• During operation of the host work machine 12 it is possible for the host work machine 12 to require assistance from another work machine at work site 10. For example, the host work machine 12 could encounter a large, heavy, or awkward object embedded within overburden material that is unmovable by the host work machine 12. It is also possible for the host work machine 12 to get stuck in loose or viscous material and require a push from or to be dug out by another work machine 12. It is also contemplated that the host work machine 12 could be assigned a task that simply requires two work machines working in tandem such as push-loading a scraper, loading a haul truck, or removing a large berm between two adjacent slots. Without additional capability, completion of the predetermined task by only the host work machine 12 might be impossible.
  • Controller 16 may remedy this lack of capability by calling on the help of one or more other work machines 12 at the same worksite 10. In particular, in response to encountering the obstacle, getting stuck, or being assigned a task best performed by multiple work machines 12, controller 16 of the host work machine 12 may broadcast via communication device 14 a request for assistance to other work machines 12 at the same worksite 10. This broadcast may be sent to all work machines 12 at worksite 10 or, alternatively, to select work machines 12 based on the particular need for assistance. Included within the request for assistance may be parameters associated with the needed assistance. These parameters could include, for example, the type of obstacle or task (i.e., rock formation, compacted soil, crevice, loose or viscous soil, pushing, loading, etc.), a characteristic of the obstacle or task (i.e., size, shape, hardness, viscosity, quantity, location, etc.), or another suitable parameter. These parameters may be automatically detected by the host work machine 12 or manually programmed into the memory of controller 16. For example, the host work machine 12 may attempt to circumnavigate the embedded object to determine a footprint of the object, may utilize a work tool to determine a height or depth of an obstacle, may monitor an engagement force and corresponding engagement depth of a work tool or traction device to determine a hardness, or may monitor slippage of drive system 20 to determine a viscosity of loose soil. It is contemplated that information obtained through a geological survey of the site may be manually programmed into the memory of controller 16 and accessed by controller 16 for help in determining the assistance parameters, if desired.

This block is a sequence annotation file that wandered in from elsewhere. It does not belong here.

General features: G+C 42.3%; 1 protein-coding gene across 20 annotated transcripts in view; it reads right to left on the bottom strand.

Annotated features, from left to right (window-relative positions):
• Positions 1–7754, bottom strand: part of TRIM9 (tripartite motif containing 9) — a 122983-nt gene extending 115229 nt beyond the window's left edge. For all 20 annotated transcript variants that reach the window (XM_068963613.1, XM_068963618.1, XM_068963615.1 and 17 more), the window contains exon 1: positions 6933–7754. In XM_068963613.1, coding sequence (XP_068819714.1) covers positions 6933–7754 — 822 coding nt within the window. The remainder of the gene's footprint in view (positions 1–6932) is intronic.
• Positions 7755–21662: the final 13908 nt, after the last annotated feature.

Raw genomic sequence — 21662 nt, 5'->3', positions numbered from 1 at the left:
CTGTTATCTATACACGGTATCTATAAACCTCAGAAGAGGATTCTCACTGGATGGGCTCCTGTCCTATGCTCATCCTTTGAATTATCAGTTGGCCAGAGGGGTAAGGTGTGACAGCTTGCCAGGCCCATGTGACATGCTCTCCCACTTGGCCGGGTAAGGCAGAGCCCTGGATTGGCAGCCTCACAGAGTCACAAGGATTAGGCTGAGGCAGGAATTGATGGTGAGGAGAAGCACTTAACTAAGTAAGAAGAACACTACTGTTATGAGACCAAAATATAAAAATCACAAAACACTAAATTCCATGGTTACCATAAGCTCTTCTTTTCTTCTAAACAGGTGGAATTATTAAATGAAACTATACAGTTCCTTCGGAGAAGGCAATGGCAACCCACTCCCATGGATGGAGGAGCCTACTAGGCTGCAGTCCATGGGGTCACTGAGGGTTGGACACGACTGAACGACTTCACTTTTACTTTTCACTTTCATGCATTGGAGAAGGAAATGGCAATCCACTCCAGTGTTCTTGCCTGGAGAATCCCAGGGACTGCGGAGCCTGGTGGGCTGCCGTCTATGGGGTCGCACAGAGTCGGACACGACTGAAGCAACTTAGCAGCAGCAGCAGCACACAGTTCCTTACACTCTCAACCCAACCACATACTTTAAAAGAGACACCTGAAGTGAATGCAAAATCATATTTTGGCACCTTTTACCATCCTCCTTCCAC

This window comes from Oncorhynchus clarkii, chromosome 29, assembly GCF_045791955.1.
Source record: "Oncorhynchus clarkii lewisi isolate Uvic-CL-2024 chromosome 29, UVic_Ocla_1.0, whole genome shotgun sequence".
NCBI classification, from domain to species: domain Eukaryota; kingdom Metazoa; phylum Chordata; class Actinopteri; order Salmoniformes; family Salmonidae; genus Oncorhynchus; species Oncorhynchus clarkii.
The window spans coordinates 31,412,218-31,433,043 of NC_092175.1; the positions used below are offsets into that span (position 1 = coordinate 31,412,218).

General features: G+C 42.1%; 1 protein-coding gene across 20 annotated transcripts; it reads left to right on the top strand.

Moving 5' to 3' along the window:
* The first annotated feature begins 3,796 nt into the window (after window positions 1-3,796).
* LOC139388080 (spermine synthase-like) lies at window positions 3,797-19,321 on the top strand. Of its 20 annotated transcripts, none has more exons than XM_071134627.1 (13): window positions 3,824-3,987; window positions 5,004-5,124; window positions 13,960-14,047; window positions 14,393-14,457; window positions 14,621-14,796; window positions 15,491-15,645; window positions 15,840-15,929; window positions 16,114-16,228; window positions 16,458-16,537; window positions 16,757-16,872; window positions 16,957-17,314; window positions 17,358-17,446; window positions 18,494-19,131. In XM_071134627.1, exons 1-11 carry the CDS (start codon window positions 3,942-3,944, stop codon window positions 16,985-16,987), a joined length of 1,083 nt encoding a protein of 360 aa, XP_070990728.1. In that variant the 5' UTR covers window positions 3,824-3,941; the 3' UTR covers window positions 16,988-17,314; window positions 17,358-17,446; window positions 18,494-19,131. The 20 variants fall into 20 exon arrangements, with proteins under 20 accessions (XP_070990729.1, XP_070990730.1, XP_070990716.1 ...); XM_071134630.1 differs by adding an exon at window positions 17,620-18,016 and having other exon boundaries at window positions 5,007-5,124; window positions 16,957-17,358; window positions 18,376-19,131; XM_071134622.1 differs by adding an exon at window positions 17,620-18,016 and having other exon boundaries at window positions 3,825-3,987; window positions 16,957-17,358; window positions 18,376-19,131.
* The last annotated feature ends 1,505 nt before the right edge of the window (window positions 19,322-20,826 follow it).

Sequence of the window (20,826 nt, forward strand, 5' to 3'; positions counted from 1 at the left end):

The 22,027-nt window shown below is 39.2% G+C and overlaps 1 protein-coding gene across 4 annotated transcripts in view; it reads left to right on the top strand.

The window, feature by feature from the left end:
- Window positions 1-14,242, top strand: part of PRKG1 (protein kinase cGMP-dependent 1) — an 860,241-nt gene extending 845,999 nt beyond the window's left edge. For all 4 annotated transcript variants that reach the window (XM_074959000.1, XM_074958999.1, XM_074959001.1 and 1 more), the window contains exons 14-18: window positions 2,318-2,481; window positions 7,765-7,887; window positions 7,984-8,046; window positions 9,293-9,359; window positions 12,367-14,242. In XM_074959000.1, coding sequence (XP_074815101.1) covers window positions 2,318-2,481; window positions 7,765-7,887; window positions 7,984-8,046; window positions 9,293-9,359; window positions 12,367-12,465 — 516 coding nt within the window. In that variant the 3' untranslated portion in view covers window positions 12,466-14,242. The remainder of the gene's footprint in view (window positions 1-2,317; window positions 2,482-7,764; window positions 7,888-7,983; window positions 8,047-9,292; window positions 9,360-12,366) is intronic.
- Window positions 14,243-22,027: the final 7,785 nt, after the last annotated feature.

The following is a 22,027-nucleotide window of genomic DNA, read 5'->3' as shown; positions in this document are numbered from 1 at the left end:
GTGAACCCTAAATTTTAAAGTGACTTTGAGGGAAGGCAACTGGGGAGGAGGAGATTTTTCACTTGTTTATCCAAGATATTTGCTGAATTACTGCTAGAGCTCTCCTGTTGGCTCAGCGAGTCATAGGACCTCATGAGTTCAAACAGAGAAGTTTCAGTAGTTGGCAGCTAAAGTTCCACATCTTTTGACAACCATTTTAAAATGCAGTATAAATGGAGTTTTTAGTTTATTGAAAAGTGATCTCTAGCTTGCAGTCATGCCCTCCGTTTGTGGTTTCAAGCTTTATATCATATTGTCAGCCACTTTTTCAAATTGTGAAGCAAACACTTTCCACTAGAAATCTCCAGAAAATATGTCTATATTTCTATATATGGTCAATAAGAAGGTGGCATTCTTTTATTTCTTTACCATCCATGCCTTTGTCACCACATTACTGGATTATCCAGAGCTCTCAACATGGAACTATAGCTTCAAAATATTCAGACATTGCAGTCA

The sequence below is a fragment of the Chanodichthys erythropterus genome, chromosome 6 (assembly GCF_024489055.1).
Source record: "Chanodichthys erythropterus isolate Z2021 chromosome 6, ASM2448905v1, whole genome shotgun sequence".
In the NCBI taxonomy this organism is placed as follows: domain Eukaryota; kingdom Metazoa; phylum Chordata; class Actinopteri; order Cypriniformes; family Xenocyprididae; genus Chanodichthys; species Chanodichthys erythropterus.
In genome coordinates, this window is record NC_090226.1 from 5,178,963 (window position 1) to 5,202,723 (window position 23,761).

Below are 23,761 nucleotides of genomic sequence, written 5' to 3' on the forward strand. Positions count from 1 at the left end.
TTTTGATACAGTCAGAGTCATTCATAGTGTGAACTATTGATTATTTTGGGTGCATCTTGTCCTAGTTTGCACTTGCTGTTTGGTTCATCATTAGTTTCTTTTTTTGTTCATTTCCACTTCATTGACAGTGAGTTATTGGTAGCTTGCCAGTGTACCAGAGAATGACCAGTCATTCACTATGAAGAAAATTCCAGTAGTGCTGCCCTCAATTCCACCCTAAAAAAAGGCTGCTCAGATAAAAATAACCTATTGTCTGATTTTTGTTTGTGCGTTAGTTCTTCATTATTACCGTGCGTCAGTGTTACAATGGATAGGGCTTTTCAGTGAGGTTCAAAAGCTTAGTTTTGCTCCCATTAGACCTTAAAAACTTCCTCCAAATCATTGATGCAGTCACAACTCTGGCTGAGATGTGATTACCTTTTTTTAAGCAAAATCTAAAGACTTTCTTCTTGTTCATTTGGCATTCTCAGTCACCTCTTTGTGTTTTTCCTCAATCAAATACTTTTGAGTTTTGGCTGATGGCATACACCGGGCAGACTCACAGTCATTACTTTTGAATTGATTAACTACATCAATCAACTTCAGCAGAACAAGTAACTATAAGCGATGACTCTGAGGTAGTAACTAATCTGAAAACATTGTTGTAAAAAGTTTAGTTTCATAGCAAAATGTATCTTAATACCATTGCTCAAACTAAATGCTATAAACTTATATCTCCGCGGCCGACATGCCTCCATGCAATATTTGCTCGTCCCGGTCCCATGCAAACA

• Controller 16 may be configured to receive responses to the request for assistance from the other work machines 12 at worksite 10. Specifically, work machines 12 at worksite 10 that are capable of providing the needed assistance may respond to the request for assistance with an indication of available help. Once an indication of available help from the first responding work machine 12 is communicated back to the host work machine, the other work machines at worksite 10 may disregard the original request for assistance and continue with their respective predetermined tasks. If the indication of available help is received within a predetermined period of time, the assistance may be deemed satisfactory and accepted. However, if no assistance is received within the predetermined period of time, controller 16 may rebroadcast the request for assistance along with an urgency parameter indicating that no assistance has yet been received. The predetermined period of time may be variable and correspond to a particular work machine 12, a particular operation or predetermined task, or to a manually designated priority. If no assistance is received after a period of time following the rebroadcast, the urgency parameter may be increased with each new broadcast until assistance is received.